In Ukraine, Crimean Tartars haunted by a second exile
Photo Credit: Oksana Parafeniuk

In Ukraine, Crimean Tartars haunted by a second exile

Ever since the Russian annexation of Crimea in early 2014, thousands of minority Muslim Crimean Tatars have fled the peninsula, many to the Ukrainian cities of Kiev and Lviv. Official estimates say there are 25,000 internally displaced Crimean Tatars in Ukraine—unofficially, that number could be far higher. The Tatars are living embodiments of the uncertainty and confusion that has been actively promoted since Russian forces took over Crimea in February and March 2014.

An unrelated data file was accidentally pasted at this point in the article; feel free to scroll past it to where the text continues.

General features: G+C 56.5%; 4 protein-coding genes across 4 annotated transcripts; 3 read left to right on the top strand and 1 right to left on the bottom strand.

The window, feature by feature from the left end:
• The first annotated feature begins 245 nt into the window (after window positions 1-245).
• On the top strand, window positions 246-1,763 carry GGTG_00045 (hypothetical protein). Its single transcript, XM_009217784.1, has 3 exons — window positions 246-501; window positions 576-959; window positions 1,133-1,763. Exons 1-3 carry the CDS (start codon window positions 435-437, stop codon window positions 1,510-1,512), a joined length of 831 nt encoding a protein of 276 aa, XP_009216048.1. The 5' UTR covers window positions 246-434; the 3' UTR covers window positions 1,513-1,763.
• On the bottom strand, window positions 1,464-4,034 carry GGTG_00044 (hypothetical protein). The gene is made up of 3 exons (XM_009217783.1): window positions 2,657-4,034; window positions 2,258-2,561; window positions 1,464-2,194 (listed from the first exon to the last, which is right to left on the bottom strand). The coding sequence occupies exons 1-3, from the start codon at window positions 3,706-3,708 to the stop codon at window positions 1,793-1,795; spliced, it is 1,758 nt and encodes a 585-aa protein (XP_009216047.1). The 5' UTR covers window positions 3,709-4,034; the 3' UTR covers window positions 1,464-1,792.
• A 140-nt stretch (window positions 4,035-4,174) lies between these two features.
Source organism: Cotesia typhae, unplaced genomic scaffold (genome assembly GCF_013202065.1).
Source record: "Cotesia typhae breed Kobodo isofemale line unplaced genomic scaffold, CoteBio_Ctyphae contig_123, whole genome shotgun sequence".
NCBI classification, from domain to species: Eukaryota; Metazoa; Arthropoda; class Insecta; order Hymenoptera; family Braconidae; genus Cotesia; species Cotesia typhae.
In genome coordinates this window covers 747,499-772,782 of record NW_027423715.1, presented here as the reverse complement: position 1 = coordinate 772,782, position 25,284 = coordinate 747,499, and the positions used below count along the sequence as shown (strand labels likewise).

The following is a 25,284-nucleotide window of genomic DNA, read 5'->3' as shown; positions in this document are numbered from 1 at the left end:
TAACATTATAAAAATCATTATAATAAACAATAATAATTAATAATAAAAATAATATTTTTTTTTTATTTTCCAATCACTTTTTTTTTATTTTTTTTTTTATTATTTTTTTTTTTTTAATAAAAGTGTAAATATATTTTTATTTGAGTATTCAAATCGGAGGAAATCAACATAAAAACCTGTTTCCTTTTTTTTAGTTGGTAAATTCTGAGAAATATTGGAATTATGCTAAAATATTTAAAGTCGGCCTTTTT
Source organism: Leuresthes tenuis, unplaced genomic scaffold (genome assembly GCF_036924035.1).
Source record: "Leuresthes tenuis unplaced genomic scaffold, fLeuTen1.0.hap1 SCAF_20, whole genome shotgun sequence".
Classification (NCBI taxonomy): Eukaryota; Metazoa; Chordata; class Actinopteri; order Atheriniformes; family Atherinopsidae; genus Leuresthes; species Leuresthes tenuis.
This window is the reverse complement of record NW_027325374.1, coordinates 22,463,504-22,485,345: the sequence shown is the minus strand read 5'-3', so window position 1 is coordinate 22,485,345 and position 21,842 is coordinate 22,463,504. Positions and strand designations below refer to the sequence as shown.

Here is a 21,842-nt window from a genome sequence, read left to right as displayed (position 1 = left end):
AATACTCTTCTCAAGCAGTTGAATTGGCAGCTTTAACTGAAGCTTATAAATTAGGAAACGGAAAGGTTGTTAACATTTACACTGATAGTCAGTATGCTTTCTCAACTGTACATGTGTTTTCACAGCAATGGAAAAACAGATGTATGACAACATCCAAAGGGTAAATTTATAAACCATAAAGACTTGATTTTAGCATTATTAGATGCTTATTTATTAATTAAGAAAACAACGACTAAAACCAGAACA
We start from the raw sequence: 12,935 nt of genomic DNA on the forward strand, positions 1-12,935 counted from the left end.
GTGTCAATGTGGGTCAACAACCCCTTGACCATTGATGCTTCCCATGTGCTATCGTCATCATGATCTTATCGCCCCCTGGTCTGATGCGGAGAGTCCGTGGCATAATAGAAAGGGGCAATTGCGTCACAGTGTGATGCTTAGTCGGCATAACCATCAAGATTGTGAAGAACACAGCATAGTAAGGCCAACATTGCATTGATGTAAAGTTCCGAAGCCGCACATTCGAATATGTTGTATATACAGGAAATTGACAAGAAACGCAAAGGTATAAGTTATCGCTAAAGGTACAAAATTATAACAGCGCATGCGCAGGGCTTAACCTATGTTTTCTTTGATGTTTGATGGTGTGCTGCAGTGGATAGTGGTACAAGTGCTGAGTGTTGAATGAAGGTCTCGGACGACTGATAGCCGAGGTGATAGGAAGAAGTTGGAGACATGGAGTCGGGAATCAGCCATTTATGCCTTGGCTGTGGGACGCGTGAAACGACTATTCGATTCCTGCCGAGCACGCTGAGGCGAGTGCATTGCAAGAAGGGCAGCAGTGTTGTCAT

As internally displaced people, they are trapped in a form of exile from a home where authorities are erasing signs of their unique identity and casting expressions of Tatar culture as a dangerous separatist threat to the annexation. Crimean Tatars feel they have more to fear from the annexation than most. For many, there is no distinction between modern Russia and the old Soviet Empire, which inflicted a trauma on the Crimean Tatars from which their society is yet to recover.


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